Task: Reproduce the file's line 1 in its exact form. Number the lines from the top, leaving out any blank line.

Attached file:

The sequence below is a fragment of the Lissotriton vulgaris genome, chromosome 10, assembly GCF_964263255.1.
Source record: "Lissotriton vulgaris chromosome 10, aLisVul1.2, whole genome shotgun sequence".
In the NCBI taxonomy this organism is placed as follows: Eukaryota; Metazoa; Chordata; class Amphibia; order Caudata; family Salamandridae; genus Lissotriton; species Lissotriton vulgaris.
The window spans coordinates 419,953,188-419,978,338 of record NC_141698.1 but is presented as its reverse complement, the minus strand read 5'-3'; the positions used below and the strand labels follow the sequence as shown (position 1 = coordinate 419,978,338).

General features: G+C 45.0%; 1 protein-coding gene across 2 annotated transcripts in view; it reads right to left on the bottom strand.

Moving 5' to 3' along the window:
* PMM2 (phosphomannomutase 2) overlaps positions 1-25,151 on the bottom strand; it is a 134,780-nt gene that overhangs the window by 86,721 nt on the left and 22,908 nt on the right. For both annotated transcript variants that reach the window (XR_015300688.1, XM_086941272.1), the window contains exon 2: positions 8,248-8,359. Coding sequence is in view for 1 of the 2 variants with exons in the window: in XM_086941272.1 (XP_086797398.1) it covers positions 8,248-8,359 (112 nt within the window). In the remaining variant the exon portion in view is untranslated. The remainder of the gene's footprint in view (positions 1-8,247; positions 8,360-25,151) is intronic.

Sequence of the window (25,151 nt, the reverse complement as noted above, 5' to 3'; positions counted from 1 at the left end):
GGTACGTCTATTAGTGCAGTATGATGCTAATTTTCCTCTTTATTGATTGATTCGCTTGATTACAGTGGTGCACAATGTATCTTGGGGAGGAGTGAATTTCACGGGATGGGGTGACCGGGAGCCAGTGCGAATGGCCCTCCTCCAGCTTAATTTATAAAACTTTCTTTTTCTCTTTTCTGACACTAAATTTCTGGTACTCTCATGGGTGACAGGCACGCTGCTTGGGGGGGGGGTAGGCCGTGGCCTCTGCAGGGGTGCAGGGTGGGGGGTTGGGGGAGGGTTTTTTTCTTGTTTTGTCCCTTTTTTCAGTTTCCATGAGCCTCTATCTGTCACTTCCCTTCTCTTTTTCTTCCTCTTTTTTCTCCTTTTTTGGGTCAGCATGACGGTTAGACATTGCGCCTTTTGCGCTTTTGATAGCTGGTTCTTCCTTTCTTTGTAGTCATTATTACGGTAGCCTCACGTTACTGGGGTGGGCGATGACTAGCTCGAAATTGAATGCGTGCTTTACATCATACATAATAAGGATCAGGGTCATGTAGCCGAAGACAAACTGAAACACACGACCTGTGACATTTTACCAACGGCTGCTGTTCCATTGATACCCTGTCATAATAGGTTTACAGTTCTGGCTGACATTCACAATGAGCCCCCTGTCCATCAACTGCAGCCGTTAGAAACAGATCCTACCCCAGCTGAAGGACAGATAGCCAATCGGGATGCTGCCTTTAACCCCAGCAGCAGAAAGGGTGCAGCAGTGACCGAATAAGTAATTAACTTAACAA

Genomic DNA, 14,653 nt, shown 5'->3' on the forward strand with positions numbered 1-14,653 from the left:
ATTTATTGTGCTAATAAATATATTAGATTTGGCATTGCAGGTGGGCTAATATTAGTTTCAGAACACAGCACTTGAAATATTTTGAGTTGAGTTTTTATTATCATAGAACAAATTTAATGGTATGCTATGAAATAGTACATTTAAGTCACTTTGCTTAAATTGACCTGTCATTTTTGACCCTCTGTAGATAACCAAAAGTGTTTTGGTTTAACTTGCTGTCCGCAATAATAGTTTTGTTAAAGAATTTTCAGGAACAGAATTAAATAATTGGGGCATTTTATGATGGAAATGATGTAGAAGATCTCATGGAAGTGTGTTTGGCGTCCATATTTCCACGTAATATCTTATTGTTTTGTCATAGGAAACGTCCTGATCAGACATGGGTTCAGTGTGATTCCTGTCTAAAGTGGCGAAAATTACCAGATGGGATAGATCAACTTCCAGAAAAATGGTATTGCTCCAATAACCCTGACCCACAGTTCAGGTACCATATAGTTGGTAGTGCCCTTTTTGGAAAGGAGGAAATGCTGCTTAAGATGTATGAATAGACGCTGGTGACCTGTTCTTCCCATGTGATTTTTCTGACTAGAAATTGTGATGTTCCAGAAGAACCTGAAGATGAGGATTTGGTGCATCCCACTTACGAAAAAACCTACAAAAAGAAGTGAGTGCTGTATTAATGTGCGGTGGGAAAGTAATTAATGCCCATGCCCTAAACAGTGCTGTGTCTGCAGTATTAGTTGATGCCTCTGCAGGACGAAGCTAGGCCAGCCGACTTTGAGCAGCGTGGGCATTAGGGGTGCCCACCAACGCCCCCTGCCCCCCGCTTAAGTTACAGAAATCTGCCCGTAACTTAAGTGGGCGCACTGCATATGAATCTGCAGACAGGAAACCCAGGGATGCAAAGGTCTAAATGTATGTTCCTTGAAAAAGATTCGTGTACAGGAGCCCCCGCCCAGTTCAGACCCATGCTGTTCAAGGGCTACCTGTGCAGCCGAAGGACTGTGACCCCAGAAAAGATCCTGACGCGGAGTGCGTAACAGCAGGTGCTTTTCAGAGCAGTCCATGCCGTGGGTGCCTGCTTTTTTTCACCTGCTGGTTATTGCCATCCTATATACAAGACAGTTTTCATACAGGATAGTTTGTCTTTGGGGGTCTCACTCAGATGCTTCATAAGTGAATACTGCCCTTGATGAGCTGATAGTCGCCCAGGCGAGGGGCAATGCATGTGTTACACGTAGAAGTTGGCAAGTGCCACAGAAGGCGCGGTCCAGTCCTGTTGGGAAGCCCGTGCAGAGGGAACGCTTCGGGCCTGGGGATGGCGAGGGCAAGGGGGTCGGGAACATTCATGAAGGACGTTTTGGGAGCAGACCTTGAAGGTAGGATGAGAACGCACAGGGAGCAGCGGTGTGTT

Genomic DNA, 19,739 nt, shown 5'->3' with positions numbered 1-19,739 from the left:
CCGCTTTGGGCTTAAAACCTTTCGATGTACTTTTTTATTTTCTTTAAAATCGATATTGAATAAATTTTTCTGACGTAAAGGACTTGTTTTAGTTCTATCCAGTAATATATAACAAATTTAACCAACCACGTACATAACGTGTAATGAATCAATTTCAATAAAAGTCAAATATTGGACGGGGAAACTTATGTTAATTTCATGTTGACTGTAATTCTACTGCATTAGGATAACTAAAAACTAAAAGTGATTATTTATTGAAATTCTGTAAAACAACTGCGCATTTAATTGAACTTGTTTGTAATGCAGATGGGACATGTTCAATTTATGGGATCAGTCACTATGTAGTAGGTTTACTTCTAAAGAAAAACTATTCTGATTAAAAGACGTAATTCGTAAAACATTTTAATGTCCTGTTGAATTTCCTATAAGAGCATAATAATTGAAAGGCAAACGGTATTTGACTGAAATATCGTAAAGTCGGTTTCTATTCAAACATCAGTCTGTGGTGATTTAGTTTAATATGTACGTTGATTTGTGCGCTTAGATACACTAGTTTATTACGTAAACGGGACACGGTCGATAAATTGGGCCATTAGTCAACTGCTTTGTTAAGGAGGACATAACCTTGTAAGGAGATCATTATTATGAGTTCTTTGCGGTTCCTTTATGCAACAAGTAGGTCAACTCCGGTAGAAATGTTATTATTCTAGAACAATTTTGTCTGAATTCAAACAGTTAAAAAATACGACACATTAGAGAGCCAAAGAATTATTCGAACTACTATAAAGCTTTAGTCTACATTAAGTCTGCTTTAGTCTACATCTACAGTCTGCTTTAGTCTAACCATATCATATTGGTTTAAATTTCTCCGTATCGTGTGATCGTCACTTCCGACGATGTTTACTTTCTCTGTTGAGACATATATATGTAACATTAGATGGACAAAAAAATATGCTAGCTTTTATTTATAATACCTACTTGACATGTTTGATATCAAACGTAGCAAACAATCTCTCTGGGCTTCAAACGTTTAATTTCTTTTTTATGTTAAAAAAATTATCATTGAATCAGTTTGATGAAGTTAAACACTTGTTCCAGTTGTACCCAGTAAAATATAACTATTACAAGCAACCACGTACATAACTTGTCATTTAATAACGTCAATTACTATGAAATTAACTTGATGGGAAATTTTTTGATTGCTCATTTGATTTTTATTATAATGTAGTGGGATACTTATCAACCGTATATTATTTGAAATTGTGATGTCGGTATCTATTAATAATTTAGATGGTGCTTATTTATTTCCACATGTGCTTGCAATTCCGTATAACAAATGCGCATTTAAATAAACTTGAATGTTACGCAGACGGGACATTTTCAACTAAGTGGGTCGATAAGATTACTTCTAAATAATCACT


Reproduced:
The sequence below is a fragment of the Lissotriton vulgaris genome, chromosome 10, assembly GCF_964263255.1.